The documentary, entitled 16:01, was created by Guy Wilson, Will Hanford, Nate Dove and Alex Francis, and was originally displayed over five screens at the Forum. This meant that several different shots could be viewed at once, while the main interviews were shown. However, it can be seen in its single-screen form here.
It was shown as part of a series of fifteen films made by students for Campus City in February, a presentation at the Forum which was a collaboration between UEA, BBC Voices and the SeaMedia project. The students were given the opportunity to make a film based on any subject, as long as it was relevant to Norwich and Norfolk.
Speaking to Concrete about the inspiration for the film, Wilson said: “We wanted to tackle it and get a real strong issue, given the platform that we had, the great opportunity that it was. We saw the opportunity to do something important and to make something that could make a difference.”
Hanford added that the idea initially came from information he had read about the issue. He said: “Because of stuff like your National Insurance number, you can’t really get a job if you don’t have an address … You can’t get a bank account, so if you’re homeless, you’re stuck. You can’t properly claim benefits or anything either, so you think, well, surely that’s a failure of society?”
Wilson added: “You’re basically discriminated from the system. So it was that gross unfairness that made us think ‘Can this be true? We’ll have to look into this.’ So that’s what kind of started it off.”
The two expressed the importance of representing the film’s subjects correctly. Wilson said: “We were very aware of the fact that we didn’t want to tell their stories through our perspectives, we wanted it to be very much theirs. So that’s why the whole film is narrated by them in the interviews, we don’t make an appearance. We don’t speak at all, which I think is very important.”
They spent two works working with outreach charities and the Bishopbridge housing shelter before they began filming. Wilson said: “We started off the process by making contacts and arranging meetings with the homeless prevention workers and charities in Norwich, and they were very good and helpful and welcoming. But there was a mutual agreement that we would shadow them and see their work without the cameras to see how it was first, before we brought the cameras in.”
Hanford added: “You need to gain people’s trust, especially with an issue like homelessness when you’re dealing with people who are quite vulnerable, and issues that are quite sensitive. And in order to get the most powerful story, you’re asking them to confess things to camera that they might be quite ashamed of.”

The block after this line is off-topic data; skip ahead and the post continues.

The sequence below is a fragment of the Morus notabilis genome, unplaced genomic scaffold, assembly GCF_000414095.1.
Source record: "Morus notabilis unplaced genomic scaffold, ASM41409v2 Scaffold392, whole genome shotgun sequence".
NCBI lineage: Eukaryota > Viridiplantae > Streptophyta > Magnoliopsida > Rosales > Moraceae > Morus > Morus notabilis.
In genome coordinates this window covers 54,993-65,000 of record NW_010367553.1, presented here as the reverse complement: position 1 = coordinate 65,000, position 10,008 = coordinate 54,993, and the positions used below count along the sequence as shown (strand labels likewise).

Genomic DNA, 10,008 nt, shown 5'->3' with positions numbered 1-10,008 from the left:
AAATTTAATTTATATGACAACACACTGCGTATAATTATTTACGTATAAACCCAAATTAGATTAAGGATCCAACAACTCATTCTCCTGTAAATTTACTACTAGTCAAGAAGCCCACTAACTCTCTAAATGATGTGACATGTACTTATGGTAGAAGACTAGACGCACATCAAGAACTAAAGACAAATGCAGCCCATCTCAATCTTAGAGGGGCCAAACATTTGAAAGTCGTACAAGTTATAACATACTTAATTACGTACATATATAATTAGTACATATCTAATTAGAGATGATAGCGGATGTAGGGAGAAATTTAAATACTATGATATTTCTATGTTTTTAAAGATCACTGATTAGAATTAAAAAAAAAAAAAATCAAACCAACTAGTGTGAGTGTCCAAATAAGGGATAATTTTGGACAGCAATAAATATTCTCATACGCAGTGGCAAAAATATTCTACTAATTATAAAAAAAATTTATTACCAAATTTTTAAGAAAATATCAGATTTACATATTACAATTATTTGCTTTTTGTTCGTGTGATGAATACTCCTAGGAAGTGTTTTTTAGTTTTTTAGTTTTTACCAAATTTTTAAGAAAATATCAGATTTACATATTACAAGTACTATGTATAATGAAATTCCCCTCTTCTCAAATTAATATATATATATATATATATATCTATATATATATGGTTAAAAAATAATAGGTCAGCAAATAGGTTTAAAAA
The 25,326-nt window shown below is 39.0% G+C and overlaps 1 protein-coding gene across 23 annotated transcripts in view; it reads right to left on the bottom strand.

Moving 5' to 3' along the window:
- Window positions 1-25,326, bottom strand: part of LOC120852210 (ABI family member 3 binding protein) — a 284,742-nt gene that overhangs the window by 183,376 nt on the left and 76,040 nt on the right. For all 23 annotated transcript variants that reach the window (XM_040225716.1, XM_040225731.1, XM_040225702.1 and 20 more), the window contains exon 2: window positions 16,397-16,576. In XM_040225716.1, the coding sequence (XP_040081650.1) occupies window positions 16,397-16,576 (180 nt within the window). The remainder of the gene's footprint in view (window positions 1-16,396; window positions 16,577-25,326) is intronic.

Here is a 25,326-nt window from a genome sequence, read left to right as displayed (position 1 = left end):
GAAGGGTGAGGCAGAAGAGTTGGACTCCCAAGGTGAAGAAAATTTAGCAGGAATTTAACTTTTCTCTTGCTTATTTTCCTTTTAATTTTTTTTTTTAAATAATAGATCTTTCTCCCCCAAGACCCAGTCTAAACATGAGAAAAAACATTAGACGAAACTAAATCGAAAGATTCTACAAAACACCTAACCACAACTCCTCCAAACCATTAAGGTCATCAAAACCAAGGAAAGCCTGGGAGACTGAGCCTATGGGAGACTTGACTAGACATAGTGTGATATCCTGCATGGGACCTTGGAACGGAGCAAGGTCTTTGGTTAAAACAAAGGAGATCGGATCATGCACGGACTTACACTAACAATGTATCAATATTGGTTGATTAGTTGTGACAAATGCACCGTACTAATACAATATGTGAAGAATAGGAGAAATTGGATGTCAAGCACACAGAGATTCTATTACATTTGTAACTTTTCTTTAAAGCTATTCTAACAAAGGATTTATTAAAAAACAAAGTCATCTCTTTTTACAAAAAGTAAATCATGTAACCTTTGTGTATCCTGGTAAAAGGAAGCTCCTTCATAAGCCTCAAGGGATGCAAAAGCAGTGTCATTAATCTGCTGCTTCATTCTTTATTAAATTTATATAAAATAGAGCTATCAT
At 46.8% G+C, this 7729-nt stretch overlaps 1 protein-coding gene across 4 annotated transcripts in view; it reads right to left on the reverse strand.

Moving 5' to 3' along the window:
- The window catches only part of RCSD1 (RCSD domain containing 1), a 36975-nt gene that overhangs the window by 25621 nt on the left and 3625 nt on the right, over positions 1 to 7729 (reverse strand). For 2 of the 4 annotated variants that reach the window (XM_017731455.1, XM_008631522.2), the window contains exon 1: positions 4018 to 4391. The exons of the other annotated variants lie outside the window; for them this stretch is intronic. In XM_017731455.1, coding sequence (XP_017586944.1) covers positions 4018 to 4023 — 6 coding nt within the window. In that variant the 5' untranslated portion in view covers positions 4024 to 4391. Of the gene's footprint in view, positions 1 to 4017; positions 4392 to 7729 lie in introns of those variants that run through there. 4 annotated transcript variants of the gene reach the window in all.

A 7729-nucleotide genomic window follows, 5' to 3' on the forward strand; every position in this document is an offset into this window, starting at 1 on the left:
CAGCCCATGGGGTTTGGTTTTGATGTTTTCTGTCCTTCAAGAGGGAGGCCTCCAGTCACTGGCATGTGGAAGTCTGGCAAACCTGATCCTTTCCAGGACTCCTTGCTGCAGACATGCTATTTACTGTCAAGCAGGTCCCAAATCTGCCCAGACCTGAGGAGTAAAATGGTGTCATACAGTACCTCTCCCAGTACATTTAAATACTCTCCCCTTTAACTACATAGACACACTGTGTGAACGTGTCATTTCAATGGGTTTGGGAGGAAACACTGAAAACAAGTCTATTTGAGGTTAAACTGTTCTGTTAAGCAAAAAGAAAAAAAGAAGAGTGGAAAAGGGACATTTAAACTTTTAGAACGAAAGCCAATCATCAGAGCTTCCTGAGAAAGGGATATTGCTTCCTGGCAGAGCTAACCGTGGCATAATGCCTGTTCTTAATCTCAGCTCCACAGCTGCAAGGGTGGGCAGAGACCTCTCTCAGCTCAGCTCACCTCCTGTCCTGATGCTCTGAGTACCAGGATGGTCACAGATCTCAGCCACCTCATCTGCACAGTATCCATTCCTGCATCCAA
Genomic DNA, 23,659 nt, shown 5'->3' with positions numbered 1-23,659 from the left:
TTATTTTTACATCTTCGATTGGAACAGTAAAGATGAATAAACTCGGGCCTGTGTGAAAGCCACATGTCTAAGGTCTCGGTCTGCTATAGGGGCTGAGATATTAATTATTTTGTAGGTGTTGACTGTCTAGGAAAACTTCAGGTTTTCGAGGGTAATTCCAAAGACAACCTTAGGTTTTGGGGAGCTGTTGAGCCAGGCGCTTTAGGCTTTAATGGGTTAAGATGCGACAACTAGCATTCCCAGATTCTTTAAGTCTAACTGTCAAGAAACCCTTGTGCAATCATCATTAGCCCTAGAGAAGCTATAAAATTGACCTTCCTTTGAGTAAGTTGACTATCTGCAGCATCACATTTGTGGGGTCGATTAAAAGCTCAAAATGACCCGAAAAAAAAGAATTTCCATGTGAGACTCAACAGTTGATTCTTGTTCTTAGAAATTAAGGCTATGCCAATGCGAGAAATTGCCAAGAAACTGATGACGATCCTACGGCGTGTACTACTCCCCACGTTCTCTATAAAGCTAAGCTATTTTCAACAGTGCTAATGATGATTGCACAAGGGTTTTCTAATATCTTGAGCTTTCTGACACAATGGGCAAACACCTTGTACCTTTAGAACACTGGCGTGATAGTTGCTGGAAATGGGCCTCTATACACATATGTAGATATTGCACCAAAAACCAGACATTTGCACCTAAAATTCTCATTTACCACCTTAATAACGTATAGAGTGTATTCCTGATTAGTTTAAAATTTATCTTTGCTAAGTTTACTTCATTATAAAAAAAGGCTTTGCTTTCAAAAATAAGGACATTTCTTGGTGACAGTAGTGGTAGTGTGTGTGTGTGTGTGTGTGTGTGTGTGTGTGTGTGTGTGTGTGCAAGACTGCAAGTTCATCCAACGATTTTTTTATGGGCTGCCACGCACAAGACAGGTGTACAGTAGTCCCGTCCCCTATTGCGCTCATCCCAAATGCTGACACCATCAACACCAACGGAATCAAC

After being shortlisted for the BBC award, the group were invited to a conference at the BBC’s Media City in Salford on 24 May, where they were announced the winners. While organiser David Hayward said he was “very, very impressed” with all of the nominations, he described 16:01 as “truly astonishing”.
Speaking about their success, Wilson described himself as “very surprised, very shocked, obviously very happy … it’s been a culmination of a lot of work, so it feels good. I think the award is important because it’s for innovation, not just the technology we used, as we were quite limited by what we had. But the idea was what was important and that was what was recognised. It was very nice of them to have considered us, there were lots of prestigious journalism schools that we were up against, so we were very lucky to win.”
He also said: “Hopefully it’s a success story, but it’s not our success story, the success is due to a lot of collaboration between the University, the BBC, the SeaMedia project. But also the ultimate success has been down to the Bishopbridge House, the residents there, the outreach workers and homelessness prevention workers who were so welcoming and willing to bring us in and share their story.”
The winning team will be rescreening the film on a continuous loop between 6pm and 9pm on Wednesday 6 June on the Fusion Screen at the Forum.
Below: 16:01, winner of the BBC postgraduate student journalism innovation award.